Through Jacqueline, I met Hilary Garratt and I was able to share my aspirations of supporting nurses to develop as system leaders. Hilary was open and transparent in affording me the opportunity to develop my ideas and gave me the confidence to put my ideas into action. This has led to my leading and commissioning two system leadership programmes. One with collaboration with the Leadership Academy, where the core offer Rosalind Franklin Programme has been adapted to include three contextualised days focussing on System Leadership. Over sixty nurses have been recruited nationally to the programme and are currently paused, pending COVID 19 national guidance.
The other programme was developed in conjunction with the Florence Nightingale Foundation and is a multi-professional senior leaders (Medical Directors, Allied Health professionals and Directors of Nursing) innovative leadership programme where senior clinical leaders, from within the same Sustainability and Transformation Partnership (STP) and/or Integrated Care System (ICS), will work together to deliver an agreed transformation project.
In summary, the Scholarship has reinforced the importance of establishing lasting networks, stepping out of your comfort zone, daring to dream big and see the bigger picture whilst influencing with integrity.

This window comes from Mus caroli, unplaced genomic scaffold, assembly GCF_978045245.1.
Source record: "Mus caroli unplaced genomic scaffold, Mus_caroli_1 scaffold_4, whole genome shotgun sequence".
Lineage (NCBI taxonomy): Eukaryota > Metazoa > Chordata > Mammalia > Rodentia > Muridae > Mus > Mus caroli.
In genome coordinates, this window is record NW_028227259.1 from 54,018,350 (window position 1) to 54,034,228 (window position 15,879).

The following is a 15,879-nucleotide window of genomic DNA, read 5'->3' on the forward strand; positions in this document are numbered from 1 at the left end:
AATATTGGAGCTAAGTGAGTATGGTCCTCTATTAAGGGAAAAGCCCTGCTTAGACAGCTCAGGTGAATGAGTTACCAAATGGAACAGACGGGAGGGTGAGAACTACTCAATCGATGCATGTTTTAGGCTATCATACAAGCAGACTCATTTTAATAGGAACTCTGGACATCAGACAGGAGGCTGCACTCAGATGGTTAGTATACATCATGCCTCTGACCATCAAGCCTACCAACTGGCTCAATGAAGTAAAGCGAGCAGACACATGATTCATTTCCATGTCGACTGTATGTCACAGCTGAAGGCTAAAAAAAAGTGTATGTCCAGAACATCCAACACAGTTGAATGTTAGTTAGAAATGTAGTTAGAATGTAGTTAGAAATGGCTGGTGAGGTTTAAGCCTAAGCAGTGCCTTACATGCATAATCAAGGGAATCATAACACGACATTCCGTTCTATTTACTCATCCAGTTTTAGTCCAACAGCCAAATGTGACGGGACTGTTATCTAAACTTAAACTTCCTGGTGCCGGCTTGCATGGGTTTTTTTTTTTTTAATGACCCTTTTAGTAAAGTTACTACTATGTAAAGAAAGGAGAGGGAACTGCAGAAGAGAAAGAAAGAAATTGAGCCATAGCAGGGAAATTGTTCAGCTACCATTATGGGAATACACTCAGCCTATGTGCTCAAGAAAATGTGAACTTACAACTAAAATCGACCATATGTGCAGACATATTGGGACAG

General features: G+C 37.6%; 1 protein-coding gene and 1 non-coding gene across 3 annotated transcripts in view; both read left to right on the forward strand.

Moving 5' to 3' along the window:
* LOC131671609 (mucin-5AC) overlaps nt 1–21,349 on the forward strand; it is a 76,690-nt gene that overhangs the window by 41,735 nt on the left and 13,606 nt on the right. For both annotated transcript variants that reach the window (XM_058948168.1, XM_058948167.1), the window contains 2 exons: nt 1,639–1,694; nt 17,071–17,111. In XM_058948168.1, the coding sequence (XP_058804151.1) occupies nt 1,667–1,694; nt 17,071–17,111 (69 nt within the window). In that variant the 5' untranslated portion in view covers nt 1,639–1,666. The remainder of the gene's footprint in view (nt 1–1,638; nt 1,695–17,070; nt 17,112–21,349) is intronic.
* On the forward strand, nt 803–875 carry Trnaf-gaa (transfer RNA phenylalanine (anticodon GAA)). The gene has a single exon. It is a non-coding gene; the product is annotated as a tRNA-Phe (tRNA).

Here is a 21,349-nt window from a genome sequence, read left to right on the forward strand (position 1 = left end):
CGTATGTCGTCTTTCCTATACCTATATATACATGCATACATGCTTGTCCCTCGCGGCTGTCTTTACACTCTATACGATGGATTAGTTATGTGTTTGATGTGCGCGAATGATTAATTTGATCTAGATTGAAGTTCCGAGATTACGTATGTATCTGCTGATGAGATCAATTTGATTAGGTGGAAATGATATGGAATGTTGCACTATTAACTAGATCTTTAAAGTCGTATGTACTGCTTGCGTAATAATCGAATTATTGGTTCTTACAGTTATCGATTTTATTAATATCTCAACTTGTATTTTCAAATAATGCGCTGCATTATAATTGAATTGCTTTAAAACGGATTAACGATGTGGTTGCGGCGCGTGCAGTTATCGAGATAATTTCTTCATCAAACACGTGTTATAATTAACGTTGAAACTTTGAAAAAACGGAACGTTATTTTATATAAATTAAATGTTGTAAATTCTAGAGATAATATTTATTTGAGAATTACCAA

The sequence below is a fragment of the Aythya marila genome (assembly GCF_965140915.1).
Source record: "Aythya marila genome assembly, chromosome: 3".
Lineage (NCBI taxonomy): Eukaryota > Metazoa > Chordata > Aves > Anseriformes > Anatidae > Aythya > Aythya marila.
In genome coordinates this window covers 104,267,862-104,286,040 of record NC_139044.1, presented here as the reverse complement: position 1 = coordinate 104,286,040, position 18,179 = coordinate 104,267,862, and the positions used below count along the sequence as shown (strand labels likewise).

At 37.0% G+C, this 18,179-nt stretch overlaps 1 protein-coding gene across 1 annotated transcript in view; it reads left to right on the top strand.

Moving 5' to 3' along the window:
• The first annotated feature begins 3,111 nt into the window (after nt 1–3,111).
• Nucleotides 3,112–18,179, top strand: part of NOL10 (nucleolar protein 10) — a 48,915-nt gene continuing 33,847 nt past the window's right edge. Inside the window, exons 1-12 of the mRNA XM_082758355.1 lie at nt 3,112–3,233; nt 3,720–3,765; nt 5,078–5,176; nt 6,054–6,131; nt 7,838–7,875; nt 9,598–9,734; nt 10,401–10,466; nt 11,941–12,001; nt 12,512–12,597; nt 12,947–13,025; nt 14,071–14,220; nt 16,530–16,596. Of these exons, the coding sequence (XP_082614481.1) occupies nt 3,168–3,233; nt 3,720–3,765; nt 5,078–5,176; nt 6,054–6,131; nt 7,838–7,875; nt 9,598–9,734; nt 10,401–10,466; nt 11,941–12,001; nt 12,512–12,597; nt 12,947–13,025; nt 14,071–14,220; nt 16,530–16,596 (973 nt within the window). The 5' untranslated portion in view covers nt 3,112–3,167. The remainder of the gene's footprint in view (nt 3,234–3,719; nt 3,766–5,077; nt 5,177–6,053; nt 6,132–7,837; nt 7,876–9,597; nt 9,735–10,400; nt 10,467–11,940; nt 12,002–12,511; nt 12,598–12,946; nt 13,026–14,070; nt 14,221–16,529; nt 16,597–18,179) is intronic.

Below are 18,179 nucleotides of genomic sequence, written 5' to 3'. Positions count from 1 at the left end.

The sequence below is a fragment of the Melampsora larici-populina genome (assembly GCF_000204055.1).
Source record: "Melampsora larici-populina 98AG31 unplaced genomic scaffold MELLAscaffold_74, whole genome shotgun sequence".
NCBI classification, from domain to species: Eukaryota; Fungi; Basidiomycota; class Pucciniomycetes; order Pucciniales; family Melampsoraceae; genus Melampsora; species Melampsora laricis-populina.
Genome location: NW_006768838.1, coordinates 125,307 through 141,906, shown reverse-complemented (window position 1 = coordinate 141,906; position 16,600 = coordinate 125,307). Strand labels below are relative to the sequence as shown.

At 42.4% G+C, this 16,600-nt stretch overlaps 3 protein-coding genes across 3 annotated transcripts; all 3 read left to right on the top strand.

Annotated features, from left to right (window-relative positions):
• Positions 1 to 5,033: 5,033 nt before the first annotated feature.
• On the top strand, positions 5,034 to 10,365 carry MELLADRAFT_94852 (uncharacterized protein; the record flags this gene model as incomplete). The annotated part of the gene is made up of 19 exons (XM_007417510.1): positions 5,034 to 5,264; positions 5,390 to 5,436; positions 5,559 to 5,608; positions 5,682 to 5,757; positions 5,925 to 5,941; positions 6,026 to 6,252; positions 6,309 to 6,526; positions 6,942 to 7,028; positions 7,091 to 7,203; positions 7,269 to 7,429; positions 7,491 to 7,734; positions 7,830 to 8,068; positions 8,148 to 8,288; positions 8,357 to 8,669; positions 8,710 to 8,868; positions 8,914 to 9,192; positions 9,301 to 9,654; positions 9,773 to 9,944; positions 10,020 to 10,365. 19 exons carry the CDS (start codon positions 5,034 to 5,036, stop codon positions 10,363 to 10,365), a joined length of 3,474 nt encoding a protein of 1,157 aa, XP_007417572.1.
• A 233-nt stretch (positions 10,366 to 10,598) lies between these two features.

What’s your situation during the Covid-19 pandemic?
Just before COVID 19, the West and East Midlands Clinical Senate activity was paused, and I knew I would have to be deployed. I approached Hilary Garratt Deputy CNO to ascertain if there were any opportunities to assist in the fight against COVID in the national nursing team. The Regional Medical Director and my line manger were supportive in my moving to the CNO team.
My deployment to the Deputy CNO System Leadership team was unrelenting, fast paced, insightful and fostered a great sense of achievement in the fight against COVID19. My duties and responsibilities evolved and I had to work flexibly. I was faced with navigating complex environments across the health and social care sector, working with national cells and regions, to collaborate and develop professional guidance and advice for PPE in care homes and community nursing. This was all done to tight and sometimes changing timescales influenced by political drivers. I also facilitated cross sector collegial working to bring to completion and deliver the national roll out of the Delegated Insulin Administration Programme; this programme seeks to put in place a structured and safe mechanism for health and care staff, who aren’t registered nurses, to take delegated responsibility for administering insulin to people receiving care in the community